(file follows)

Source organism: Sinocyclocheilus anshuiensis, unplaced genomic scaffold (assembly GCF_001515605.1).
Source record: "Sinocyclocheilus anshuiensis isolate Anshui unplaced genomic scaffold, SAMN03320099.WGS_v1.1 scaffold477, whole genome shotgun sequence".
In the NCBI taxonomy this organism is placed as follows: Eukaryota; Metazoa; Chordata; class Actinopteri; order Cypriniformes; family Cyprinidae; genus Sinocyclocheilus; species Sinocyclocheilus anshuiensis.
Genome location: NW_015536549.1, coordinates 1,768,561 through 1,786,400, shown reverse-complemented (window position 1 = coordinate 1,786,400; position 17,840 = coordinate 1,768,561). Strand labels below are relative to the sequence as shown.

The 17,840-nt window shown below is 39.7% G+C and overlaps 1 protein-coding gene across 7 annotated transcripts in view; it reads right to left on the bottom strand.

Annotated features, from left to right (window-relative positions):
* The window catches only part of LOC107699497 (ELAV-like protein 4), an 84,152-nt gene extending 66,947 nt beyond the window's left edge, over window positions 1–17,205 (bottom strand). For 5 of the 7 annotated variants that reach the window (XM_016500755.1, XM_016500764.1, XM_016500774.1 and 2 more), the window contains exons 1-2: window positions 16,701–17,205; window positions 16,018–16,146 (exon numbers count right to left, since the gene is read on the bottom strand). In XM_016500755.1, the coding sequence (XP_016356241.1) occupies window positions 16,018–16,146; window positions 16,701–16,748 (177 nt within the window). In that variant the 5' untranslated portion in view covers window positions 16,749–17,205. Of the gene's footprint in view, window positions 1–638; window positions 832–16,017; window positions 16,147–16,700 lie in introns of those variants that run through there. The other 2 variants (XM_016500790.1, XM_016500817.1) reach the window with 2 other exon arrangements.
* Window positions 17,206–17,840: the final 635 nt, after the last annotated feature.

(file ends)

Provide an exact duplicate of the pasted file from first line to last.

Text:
Source organism: Sinocyclocheilus anshuiensis, unplaced genomic scaffold (assembly GCF_001515605.1).
Source record: "Sinocyclocheilus anshuiensis isolate Anshui unplaced genomic scaffold, SAMN03320099.WGS_v1.1 scaffold477, whole genome shotgun sequence".
In the NCBI taxonomy this organism is placed as follows: Eukaryota; Metazoa; Chordata; class Actinopteri; order Cypriniformes; family Cyprinidae; genus Sinocyclocheilus; species Sinocyclocheilus anshuiensis.
Genome location: NW_015536549.1, coordinates 1,768,561 through 1,786,400, shown reverse-complemented (window position 1 = coordinate 1,786,400; position 17,840 = coordinate 1,768,561). Strand labels below are relative to the sequence as shown.

The 17,840-nt window shown below is 39.7% G+C and overlaps 1 protein-coding gene across 7 annotated transcripts in view; it reads right to left on the bottom strand.

Annotated features, from left to right (window-relative positions):
* The window catches only part of LOC107699497 (ELAV-like protein 4), an 84,152-nt gene extending 66,947 nt beyond the window's left edge, over window positions 1–17,205 (bottom strand). For 5 of the 7 annotated variants that reach the window (XM_016500755.1, XM_016500764.1, XM_016500774.1 and 2 more), the window contains exons 1-2: window positions 16,701–17,205; window positions 16,018–16,146 (exon numbers count right to left, since the gene is read on the bottom strand). In XM_016500755.1, the coding sequence (XP_016356241.1) occupies window positions 16,018–16,146; window positions 16,701–16,748 (177 nt within the window). In that variant the 5' untranslated portion in view covers window positions 16,749–17,205. Of the gene's footprint in view, window positions 1–638; window positions 832–16,017; window positions 16,147–16,700 lie in introns of those variants that run through there. The other 2 variants (XM_016500790.1, XM_016500817.1) reach the window with 2 other exon arrangements.
* Window positions 17,206–17,840: the final 635 nt, after the last annotated feature.